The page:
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Geiranger Fjord World Heritage site

Green quay will provide a green fjord

Big things might be happening soon with cruise traffic in the Geiranger fjord. Smaller vessels and adapted green quay facilities could make for a green fjord and offer a solution for preserving the World Heritage site.

Kid on a snowboard

Mom is right — get up off the sofa

A lot of young people struggle with depression, a fact that is especially true for girls. But youth who are physically active are less vulnerable.

People with genetic map in background
VIEWPOINTS

Twenty years of sequencing genes… for better or for worse

It’s been 20 years since the first draft sequence of the human genome was published in the journals Nature and Science. The result led then-President Bill Clinton to state that we are now learning the language in which life was written, and that “doctors will increasingly be able to cure diseases like Alzheimer’s, Parkinson’s, diabetes, and cancer by attacking their genetic roots.”
Sequencing 30 000 genes has changed the world, but in a different way than expected.

NTNU main building
NOTES

New NTNU method for beating back the coronavirus

NTNU researchers have started testing a COVID-19 test strategy developed in house: saliva samples you take yourself, without involving health personnel. This means that researchers may be able to knock back the coronavirus epidemic faster, more easily and much more cheaply than today. The method is now being tested on NTNU students.

nyfødt barn

Preemies at greater risk for mortality in adulthood

The risk of dying from heart disease, chronic lung disease or diabetes in adulthood is twice as high for preemies —premature infants — as for the general population. Even those who were born just two to three weeks before term have a slightly increased risk.

Fish farms moving onshore

Land-based fish farming offers many benefits to both the fish and the environment. In traditional offshore farms, the fish are vulnerable to sea lice infestation and infectious diseases. Modern land-based aquaculture systems are able to offer local fish products in landlocked countries.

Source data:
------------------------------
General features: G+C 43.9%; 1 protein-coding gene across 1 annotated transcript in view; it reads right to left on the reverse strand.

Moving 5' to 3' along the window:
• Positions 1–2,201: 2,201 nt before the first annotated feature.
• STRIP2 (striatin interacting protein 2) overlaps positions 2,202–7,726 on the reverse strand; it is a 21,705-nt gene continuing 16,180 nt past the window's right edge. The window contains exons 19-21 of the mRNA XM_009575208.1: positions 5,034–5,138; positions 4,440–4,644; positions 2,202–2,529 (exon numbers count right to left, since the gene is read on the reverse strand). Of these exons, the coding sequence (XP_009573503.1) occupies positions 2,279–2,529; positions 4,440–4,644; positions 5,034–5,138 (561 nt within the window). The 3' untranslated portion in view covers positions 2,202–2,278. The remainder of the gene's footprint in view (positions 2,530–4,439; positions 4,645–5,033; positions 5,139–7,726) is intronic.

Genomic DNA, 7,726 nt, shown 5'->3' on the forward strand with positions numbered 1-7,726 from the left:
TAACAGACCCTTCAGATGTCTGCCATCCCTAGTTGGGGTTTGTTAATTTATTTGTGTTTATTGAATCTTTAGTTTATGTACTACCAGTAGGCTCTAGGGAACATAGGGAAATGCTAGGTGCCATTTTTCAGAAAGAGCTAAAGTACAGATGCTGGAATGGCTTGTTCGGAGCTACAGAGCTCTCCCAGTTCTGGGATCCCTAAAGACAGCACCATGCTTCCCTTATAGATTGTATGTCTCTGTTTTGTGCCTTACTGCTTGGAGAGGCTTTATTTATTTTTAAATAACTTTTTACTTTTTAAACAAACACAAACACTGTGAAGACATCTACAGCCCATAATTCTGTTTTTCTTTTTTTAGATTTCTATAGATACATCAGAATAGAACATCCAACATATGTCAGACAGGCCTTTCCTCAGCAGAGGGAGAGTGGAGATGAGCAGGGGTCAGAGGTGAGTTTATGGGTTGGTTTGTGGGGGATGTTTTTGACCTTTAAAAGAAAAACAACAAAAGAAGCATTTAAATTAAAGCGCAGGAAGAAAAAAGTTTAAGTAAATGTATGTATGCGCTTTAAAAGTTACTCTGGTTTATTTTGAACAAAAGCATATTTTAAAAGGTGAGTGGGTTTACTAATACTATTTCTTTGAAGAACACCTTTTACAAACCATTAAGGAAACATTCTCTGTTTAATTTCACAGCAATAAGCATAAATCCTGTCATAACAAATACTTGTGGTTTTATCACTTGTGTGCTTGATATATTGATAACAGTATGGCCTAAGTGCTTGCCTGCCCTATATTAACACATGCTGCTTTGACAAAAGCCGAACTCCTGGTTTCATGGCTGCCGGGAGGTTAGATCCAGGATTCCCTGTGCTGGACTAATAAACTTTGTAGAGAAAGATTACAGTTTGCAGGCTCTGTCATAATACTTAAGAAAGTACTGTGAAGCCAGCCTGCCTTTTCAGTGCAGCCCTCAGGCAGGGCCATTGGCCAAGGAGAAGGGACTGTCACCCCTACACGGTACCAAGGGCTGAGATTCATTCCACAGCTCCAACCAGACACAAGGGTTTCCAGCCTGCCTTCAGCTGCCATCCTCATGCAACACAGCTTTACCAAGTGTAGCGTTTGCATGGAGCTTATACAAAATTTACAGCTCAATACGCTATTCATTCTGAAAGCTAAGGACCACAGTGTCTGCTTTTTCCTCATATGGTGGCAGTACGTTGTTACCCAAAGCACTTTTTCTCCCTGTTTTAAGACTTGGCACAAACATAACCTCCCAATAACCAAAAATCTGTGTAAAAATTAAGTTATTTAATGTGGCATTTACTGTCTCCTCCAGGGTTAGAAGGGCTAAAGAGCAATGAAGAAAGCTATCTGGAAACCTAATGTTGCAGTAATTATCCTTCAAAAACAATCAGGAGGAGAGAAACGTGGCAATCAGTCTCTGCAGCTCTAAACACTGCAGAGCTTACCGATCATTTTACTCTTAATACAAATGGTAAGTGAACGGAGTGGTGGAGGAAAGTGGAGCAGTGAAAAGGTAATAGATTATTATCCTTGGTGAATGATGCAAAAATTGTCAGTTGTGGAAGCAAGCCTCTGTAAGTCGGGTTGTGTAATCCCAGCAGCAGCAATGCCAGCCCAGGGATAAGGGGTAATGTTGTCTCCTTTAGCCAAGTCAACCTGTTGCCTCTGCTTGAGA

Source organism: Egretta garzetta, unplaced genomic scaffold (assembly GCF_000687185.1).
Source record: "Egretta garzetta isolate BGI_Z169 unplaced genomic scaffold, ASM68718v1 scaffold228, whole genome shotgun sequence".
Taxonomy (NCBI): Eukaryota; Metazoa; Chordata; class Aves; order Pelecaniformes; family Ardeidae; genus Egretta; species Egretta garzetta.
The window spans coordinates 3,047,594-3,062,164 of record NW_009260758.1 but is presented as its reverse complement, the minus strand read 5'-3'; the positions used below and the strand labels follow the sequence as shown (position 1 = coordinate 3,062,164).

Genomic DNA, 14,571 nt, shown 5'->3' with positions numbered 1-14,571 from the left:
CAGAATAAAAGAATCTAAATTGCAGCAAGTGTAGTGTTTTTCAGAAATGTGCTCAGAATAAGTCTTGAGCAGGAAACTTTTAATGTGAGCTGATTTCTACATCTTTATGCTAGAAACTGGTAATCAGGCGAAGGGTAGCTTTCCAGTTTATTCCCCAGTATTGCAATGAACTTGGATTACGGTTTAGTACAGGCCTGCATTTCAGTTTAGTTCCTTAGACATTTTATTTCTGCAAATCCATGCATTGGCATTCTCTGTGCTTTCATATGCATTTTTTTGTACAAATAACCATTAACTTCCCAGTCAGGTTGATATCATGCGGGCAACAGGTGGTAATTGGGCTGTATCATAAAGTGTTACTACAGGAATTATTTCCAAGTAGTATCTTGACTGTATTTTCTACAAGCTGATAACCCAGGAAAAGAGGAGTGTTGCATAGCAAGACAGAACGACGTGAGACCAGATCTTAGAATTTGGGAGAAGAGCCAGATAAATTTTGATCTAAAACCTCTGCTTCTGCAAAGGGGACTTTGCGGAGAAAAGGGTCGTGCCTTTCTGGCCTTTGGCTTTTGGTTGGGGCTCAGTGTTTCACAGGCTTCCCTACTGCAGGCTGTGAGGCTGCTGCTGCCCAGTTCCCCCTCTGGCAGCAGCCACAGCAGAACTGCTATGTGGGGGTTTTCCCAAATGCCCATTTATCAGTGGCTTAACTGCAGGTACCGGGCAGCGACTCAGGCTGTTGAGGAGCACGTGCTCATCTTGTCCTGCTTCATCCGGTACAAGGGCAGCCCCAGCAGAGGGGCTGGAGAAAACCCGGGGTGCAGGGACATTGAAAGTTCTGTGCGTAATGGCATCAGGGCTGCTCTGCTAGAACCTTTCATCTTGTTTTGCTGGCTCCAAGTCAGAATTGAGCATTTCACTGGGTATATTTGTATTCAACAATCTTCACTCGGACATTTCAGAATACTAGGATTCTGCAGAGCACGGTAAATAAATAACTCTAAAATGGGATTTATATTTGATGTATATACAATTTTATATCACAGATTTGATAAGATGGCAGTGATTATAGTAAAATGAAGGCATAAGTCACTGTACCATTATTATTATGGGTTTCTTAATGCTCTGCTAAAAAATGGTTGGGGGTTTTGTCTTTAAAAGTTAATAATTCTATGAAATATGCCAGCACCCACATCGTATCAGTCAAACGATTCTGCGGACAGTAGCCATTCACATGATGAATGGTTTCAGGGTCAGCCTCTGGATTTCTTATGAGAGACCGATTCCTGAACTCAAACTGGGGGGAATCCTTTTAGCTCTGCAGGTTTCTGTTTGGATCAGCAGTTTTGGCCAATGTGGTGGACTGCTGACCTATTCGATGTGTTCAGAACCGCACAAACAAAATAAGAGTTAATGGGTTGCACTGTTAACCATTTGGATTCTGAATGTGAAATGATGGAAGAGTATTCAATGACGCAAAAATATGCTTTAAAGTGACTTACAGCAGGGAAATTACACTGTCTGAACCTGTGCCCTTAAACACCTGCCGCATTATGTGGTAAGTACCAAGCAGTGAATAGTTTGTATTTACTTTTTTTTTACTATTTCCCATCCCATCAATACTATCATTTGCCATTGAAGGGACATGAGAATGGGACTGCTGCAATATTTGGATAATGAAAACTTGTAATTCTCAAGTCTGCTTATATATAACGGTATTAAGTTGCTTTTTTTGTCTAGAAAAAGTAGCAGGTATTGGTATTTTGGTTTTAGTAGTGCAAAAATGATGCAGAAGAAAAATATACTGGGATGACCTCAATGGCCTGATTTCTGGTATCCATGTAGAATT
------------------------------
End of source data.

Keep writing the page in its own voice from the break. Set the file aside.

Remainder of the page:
Using ships themselves to monitor and predict waves

Waves present an enormous challenge for the world’s roughly 91,000 commercial vessels, but predicting sea conditions is challenging. A new approach uses the movements of ships themselves to create an online estimate of what kinds of waves ships can expect.

A young man greetings an old woman through a glass window. Both holding their hands on the window from opposite sides

Coronavirus measures have actually been pretty mild

Norwegians are unspeakably tired of the measures imposed by the country’s Minister of Health, Bent Høie. But historian Erik Opsahl says the measures are mild compared to the old days. Imported infection during pandemics used to be stopped by gunfire.

Thomas Tybell in the lab. Photo: Geir Mogen

Engineering materials for a new generation of electronics

Harnessing a fundamental property of electrons called spin could help create a new generation of computer chips and faster, more stable and less power hungry devices. NTNU researchers are studying a type of material that could make this technology feasible.

Anatomical laboratory at NTNU

Where the starring role is death

Nine hundred people from Trøndelag county have donated their bodies to research when they die. Why do they do it, and what are the bodies actually used for? Come on into the anatomical laboratory at NTNU.

Bacteria-based concrete offers climate benefits

Ten cubic kilometres of concrete, equivalent to the volume of Mount Everest, are used in construction projects every year, resulting in huge volumes of emissions. But a new eco-friendly cement may help to reduce our global climate footprint.

WITH PODCAST

The Longship that could help save the planet

Everyone knows there’s just too much carbon dioxide in the atmosphere — and we’re heating up the planet at an unprecedented pace. In the third episode of NTNU’s new English-language podcast, 63 Degrees North, we’ll hear what Norwegian researchers are doing to help address this problem.